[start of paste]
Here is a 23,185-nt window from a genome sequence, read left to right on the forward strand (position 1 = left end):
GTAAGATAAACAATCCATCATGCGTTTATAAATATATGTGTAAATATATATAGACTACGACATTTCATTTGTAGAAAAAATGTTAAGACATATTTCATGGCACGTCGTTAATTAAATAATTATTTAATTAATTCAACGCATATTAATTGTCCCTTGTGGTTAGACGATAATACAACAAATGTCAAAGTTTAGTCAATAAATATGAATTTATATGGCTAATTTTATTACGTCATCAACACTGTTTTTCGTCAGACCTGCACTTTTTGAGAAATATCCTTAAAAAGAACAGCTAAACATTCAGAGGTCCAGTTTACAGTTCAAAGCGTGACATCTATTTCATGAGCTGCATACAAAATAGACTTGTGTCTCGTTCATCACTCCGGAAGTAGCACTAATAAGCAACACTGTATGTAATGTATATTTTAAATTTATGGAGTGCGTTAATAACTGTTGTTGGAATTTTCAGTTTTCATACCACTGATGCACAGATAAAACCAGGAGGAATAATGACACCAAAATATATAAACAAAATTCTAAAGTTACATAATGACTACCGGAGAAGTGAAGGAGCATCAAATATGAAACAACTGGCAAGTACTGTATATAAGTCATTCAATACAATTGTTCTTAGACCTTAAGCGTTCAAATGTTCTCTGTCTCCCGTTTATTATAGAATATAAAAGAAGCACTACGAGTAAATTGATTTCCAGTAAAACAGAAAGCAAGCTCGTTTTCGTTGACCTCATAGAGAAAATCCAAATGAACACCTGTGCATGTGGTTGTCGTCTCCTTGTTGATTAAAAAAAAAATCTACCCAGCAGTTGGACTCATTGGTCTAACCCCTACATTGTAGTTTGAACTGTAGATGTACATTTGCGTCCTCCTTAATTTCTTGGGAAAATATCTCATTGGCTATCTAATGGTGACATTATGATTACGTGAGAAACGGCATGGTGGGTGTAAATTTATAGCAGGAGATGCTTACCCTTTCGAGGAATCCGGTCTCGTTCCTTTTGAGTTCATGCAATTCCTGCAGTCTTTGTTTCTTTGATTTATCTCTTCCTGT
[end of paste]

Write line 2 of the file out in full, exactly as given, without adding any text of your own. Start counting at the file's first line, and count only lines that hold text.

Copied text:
GTAAGATAAACAATCCATCATGCGTTTATAAATATATGTGTAAATATATATAGACTACGACATTTCATTTGTAGAAAAAATGTTAAGACATATTTCATGGCACGTCGTTAATTAAATAATTATTTAATTAATTCAACGCATATTAATTGTCCCTTGTGGTTAGACGATAATACAACAAATGTCAAAGTTTAGTCAATAAATATGAATTTATATGGCTAATTTTATTACGTCATCAACACTGTTTTTCGTCAGACCTGCACTTTTTGAGAAATATCCTTAAAAAGAACAGCTAAACATTCAGAGGTCCAGTTTACAGTTCAAAGCGTGACATCTATTTCATGAGCTGCATACAAAATAGACTTGTGTCTCGTTCATCACTCCGGAAGTAGCACTAATAAGCAACACTGTATGTAATGTATATTTTAAATTTATGGAGTGCGTTAATAACTGTTGTTGGAATTTTCAGTTTTCATACCACTGATGCACAGATAAAACCAGGAGGAATAATGACACCAAAATATATAAACAAAATTCTAAAGTTACATAATGACTACCGGAGAAGTGAAGGAGCATCAAATATGAAACAACTGGCAAGTACTGTATATAAGTCATTCAATACAATTGTTCTTAGACCTTAAGCGTTCAAATGTTCTCTGTCTCCCGTTTATTATAGAATATAAAAGAAGCACTACGAGTAAATTGATTTCCAGTAAAACAGAAAGCAAGCTCGTTTTCGTTGACCTCATAGAGAAAATCCAAATGAACACCTGTGCATGTGGTTGTCGTCTCCTTGTTGATTAAAAAAAAAATCTACCCAGCAGTTGGACTCATTGGTCTAACCCCTACATTGTAGTTTGAACTGTAGATGTACATTTGCGTCCTCCTTAATTTCTTGGGAAAATATCTCATTGGCTATCTAATGGTGACATTATGATTACGTGAGAAACGGCATGGTGGGTGTAAATTTATAGCAGGAGATGCTTACCCTTTCGAGGAATCCGGTCTCGTTCCTTTTGAGTTCATGCAATTCCTGCAGTCTTTGTTTCTTTGATTTATCTCTTCCTGT